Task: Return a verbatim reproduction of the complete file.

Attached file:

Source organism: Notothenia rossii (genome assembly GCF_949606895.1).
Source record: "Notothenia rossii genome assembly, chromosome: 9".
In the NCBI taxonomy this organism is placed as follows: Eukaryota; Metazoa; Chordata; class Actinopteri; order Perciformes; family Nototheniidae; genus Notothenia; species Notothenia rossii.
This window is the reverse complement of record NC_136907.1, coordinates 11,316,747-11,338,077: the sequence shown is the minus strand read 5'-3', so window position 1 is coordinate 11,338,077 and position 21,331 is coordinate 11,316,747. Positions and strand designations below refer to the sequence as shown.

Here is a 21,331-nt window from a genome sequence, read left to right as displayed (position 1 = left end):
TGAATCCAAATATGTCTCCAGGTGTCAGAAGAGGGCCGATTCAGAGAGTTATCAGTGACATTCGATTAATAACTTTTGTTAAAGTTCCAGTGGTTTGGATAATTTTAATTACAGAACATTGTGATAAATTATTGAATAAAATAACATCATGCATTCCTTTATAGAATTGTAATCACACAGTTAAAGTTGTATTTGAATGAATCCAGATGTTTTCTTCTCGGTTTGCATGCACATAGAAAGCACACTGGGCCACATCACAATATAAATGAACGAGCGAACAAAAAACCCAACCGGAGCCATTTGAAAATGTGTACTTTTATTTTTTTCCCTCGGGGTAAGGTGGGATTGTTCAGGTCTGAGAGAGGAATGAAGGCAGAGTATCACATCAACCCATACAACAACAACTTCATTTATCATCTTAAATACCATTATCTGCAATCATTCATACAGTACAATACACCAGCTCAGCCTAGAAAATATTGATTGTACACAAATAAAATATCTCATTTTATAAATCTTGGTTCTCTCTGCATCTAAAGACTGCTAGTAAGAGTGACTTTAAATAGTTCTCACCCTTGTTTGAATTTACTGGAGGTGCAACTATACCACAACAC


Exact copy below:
Source organism: Notothenia rossii (genome assembly GCF_949606895.1).
Source record: "Notothenia rossii genome assembly, chromosome: 9".
In the NCBI taxonomy this organism is placed as follows: Eukaryota; Metazoa; Chordata; class Actinopteri; order Perciformes; family Nototheniidae; genus Notothenia; species Notothenia rossii.
This window is the reverse complement of record NC_136907.1, coordinates 11,316,747-11,338,077: the sequence shown is the minus strand read 5'-3', so window position 1 is coordinate 11,338,077 and position 21,331 is coordinate 11,316,747. Positions and strand designations below refer to the sequence as shown.

Here is a 21,331-nt window from a genome sequence, read left to right as displayed (position 1 = left end):
TGAATCCAAATATGTCTCCAGGTGTCAGAAGAGGGCCGATTCAGAGAGTTATCAGTGACATTCGATTAATAACTTTTGTTAAAGTTCCAGTGGTTTGGATAATTTTAATTACAGAACATTGTGATAAATTATTGAATAAAATAACATCATGCATTCCTTTATAGAATTGTAATCACACAGTTAAAGTTGTATTTGAATGAATCCAGATGTTTTCTTCTCGGTTTGCATGCACATAGAAAGCACACTGGGCCACATCACAATATAAATGAACGAGCGAACAAAAAACCCAACCGGAGCCATTTGAAAATGTGTACTTTTATTTTTTTCCCTCGGGGTAAGGTGGGATTGTTCAGGTCTGAGAGAGGAATGAAGGCAGAGTATCACATCAACCCATACAACAACAACTTCATTTATCATCTTAAATACCATTATCTGCAATCATTCATACAGTACAATACACCAGCTCAGCCTAGAAAATATTGATTGTACACAAATAAAATATCTCATTTTATAAATCTTGGTTCTCTCTGCATCTAAAGACTGCTAGTAAGAGTGACTTTAAATAGTTCTCACCCTTGTTTGAATTTACTGGAGGTGCAACTATACCACAACAC